The Victorian government will phase in a ban on door-to-door sales of energy products and introduce penalties of up to $1 million for energy retailers that wrongfully disconnect vulnerable Victorians as part of new legislation introduced to Parliament today.
Minister for Energy, Environment and Climate Change Lily D’Ambrosio said the Energy FairnessBill will protect Victorian households and businesses from aggressive and exploitative practices by energy retailers.
“This is one more step in the government’s reforms of the state’s energy market, making contracts fairer, improving competition and providing clear and tough penalties to protect Victorians,” she said.
The legislation will increase penalties up to $1 million for energy retailers who arrange the wrongful disconnection of vulnerable customers. This is to protect customers in particular who are on payment plans or who require electricity for life support.
The Government is also introducing penalties of up to $1 million for gas and electricity licensees who provide false or misleading information to the Essential Services Commission.
The Government will ban electricity and gas retailers from using high pressure sales tactics for energy retail contracts, such as door-to-door sales or cold-calling. This ban will come into effect on 31 December 2021.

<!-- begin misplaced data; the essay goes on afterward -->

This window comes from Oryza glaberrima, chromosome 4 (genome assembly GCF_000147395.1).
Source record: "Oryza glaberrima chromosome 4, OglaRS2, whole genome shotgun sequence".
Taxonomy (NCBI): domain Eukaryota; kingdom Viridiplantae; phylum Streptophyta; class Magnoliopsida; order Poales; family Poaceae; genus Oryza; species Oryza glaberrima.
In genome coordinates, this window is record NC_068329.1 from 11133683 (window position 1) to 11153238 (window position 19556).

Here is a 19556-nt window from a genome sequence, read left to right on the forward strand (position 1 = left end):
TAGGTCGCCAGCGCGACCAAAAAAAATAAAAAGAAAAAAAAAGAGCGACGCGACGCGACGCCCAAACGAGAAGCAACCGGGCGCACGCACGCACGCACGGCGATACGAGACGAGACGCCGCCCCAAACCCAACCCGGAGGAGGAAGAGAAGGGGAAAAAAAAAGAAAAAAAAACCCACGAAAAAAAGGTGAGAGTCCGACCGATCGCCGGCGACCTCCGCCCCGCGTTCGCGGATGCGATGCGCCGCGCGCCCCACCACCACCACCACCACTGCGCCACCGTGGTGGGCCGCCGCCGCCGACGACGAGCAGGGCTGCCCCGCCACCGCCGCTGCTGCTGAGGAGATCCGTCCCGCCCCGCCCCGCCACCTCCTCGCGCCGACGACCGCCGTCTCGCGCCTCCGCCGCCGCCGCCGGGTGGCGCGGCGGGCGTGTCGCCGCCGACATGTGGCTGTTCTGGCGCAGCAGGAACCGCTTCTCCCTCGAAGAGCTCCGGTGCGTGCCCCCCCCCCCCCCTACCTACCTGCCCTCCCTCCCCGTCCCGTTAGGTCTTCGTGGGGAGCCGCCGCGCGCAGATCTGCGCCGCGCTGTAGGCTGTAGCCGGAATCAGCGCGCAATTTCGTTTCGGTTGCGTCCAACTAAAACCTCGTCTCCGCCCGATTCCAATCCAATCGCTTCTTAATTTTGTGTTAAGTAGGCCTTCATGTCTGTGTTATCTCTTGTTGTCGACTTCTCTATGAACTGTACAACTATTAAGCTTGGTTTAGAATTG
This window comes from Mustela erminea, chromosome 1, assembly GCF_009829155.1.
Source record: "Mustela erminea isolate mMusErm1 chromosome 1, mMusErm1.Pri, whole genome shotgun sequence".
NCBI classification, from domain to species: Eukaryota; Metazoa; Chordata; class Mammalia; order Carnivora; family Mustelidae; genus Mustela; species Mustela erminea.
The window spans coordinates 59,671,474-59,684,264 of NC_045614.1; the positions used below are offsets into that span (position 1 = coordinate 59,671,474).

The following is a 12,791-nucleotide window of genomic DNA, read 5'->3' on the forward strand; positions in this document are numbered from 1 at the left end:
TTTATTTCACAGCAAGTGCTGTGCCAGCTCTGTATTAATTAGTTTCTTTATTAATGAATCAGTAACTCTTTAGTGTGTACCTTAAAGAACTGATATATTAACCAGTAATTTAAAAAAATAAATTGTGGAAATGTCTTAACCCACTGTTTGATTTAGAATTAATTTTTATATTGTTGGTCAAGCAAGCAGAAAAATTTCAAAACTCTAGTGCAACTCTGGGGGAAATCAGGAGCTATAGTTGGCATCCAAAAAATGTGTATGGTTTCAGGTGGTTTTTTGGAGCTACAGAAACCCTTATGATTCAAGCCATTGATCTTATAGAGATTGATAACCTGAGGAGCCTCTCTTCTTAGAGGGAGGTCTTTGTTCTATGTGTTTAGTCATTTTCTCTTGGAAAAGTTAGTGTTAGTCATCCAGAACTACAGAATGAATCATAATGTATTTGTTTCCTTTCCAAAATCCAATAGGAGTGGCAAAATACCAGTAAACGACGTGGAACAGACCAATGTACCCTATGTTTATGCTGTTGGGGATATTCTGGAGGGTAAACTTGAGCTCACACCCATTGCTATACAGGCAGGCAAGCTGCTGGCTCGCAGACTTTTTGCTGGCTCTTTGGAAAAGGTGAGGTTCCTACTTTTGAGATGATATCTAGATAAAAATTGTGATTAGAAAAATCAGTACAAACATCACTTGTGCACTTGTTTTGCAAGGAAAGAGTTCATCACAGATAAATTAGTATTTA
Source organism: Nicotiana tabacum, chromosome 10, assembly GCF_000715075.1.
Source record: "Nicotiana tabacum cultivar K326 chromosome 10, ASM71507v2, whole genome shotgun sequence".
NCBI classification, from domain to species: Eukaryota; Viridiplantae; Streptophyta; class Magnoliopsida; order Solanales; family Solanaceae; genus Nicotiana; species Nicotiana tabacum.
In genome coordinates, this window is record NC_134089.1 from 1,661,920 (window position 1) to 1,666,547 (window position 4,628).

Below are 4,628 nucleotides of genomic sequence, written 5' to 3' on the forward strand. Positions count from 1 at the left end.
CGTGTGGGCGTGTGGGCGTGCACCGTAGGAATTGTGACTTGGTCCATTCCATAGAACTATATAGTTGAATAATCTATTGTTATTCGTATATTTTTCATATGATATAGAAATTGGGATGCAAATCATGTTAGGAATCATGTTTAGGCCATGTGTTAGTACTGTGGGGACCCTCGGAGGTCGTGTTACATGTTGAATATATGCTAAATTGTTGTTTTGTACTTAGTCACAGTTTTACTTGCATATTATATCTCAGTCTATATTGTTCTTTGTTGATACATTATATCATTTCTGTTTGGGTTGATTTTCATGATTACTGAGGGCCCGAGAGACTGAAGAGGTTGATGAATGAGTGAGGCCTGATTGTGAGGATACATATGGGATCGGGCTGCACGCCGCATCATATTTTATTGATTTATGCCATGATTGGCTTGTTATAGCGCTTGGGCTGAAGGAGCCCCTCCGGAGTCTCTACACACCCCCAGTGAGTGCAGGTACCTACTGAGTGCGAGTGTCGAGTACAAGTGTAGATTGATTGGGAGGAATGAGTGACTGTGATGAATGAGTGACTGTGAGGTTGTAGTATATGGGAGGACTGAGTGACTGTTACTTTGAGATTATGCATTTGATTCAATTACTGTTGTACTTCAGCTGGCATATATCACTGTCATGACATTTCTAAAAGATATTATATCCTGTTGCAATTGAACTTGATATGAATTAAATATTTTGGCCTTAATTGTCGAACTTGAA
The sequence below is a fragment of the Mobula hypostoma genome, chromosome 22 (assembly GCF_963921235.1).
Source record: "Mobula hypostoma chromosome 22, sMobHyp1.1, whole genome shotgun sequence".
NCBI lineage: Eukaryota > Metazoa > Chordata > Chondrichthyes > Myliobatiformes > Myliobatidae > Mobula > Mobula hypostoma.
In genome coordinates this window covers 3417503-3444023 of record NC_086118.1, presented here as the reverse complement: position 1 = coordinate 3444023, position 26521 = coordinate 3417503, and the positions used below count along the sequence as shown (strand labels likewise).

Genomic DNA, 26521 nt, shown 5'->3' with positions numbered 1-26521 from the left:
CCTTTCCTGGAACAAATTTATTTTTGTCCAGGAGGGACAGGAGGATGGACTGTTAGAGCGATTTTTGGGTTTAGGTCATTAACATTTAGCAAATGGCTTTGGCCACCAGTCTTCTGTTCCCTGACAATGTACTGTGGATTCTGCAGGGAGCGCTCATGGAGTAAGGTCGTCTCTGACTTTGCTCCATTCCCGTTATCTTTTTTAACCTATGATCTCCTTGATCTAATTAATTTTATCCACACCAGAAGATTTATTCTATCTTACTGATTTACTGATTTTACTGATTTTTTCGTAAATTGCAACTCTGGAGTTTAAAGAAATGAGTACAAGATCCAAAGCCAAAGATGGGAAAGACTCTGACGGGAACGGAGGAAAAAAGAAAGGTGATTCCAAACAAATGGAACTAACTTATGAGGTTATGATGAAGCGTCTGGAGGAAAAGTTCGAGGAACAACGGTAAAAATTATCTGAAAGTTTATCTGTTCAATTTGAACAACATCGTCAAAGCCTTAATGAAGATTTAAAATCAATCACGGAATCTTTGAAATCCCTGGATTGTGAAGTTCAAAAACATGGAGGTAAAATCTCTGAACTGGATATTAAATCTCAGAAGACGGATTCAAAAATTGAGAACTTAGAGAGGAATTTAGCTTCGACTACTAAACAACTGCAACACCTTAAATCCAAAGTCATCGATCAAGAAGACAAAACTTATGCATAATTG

Moreover door-to-door sales will be banned for solar businesses, under the Solar Homes Program. This ban will come into effect on 1 September 2021.
The Bill will also ban 'save' and 'win-back’ offers, which often include short-term discounts but end up costing customers more in the long run. This misleading tactic is used by retailers to stifle competition and by banning them, customers will be able to judge the genuine best price in the market – and not just for a limited time.
“Since the last election, the Labor government has lowered retail electricity prices by 10 per cent and halved the number of disconnections,” D’Ambrosio said.
“We’re putting energy companies on notice. If you have wrongfully disconnected households you will pay a penalty of up to $1 million.”